Bigger film budgets continue to dwindle. Smaller film sets continue to appear. Camera technology and film centric software continue to evolve. Through all the change, one aspect of film production that has remained the same— difficult directors. As a producer, I understand this. Filmmaker’s are passionate people by nature. Their work is the ultimate fruit of their labor, and they only want to make quality of the highest caliber they’re capable of. Of course, there are a few directors in our industry who have a license to demand their perfected vision — David Fincher and James Cameron have proven their artistic credibility, skill set, and commercial viability through consistent quality work and perseverance. Yet, as an independent producer, I’m often presented low budget films helmed by first time directors with an unrealistic approach to execute their vision on a budget — most often due to lack of experience. This serves not to lessen ambition, »
- Joe Alberti
One of the essential Quentin Tarantino scenes is the frank roundtable analysis of "Like a Virgin" from the 1992 crime classic Reservoir Dogs. Now, thanks to animator and visual effects artist Glenn O Neill, the filmmaker's fans can enjoy a full-on "Virgin" mash-up, which features dialogue snippets from iconic Tarantino characters – from Mr. Pink to Jules Winnfield to Adolf Hitler – spliced into a spoken-word version of Madonna's classic 1984 single.
But O Neill goes one goofy step further with his clip, adjusting crucial lyrics to fit Tarantino's trademark, profanity-laced dialogue. "I made »
The McGowan Trilogy Directed by Kira Simring The Cell 338 West 23rd Street, NYC September 11 - October 5, 2014
Séamus Scanlon's The McGowan Trilogy: A Serial in Three Acts embodies the best things about New York City's annual 1st Irish theater festival. The play’s run at The Cell, which bills itself as a twenty-first century salon incubating new works of art, offers a chance to witness the work of a rising talent in Irish drama in an intimate venue. McGowan's assemblage of three one-act plays creates a satisfying arc centered on the title character, Victor M. McGowan, an I.R.A. soldier and killer played by Paul Nugent, who originated the role in 2012. In the published version of the play, Nugent describes his character as maybe having "a genuine soul under all that devilish sneering bravado," and he succeeds in bringing those emotional nuances out over the course of the evening.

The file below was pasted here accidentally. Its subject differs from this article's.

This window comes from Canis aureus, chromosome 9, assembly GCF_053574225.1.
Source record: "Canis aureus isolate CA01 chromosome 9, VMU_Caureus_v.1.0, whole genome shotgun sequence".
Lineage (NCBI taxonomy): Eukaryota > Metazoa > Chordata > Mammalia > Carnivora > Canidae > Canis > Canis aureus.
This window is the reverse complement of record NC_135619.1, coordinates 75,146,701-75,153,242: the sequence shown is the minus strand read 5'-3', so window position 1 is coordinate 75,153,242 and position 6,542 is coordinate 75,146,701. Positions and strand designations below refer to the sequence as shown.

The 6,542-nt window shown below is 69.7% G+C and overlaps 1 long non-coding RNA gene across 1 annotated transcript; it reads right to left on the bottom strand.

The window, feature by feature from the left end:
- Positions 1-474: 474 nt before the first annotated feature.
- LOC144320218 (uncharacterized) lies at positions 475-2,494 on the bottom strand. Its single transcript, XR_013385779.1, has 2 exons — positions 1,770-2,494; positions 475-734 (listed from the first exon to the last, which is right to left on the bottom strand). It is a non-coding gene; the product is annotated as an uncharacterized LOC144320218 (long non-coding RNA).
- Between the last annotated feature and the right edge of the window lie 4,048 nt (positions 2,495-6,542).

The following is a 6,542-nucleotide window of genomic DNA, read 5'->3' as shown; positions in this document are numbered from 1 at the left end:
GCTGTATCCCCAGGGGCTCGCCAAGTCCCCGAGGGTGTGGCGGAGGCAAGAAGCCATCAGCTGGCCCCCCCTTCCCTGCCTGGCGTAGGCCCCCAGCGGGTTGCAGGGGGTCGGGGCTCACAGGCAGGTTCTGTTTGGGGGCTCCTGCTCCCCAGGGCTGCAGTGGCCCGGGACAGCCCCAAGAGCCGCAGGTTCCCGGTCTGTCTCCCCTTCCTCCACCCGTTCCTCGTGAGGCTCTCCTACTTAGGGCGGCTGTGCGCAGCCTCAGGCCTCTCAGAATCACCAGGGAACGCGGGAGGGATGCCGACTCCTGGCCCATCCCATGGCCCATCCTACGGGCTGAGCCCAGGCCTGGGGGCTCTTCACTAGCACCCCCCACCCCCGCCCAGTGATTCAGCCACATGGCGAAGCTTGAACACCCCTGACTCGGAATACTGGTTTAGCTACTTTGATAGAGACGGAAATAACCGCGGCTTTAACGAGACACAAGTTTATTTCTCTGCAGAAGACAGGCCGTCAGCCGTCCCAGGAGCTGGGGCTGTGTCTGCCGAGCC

- Leah Richards
It seems even James Franco can't take himself seriously anymore. The infamous multi-hyphenate has teamed up with AOL for a new web series Making a Scene, in which Franco and his friends remix iconic film scenes with other movies and genres.
The launch for the series was held at the satirically trendy Neuehouse in lower Manhattan, a space that describes itself as a "post-modernist 'machine for creating'... intended for solopreneurs" in its manifesto (because of course the place hosting a James Franco event has a manifesto).
During the screening, which featured mash-ups of Batman with Beetlejuice,Dirty Dancing with Reservoir Dogs and more, Franco repeatedly found himself face-palming at his own work. "They ended up being really funny — not intentionally," Franco remarked at one point.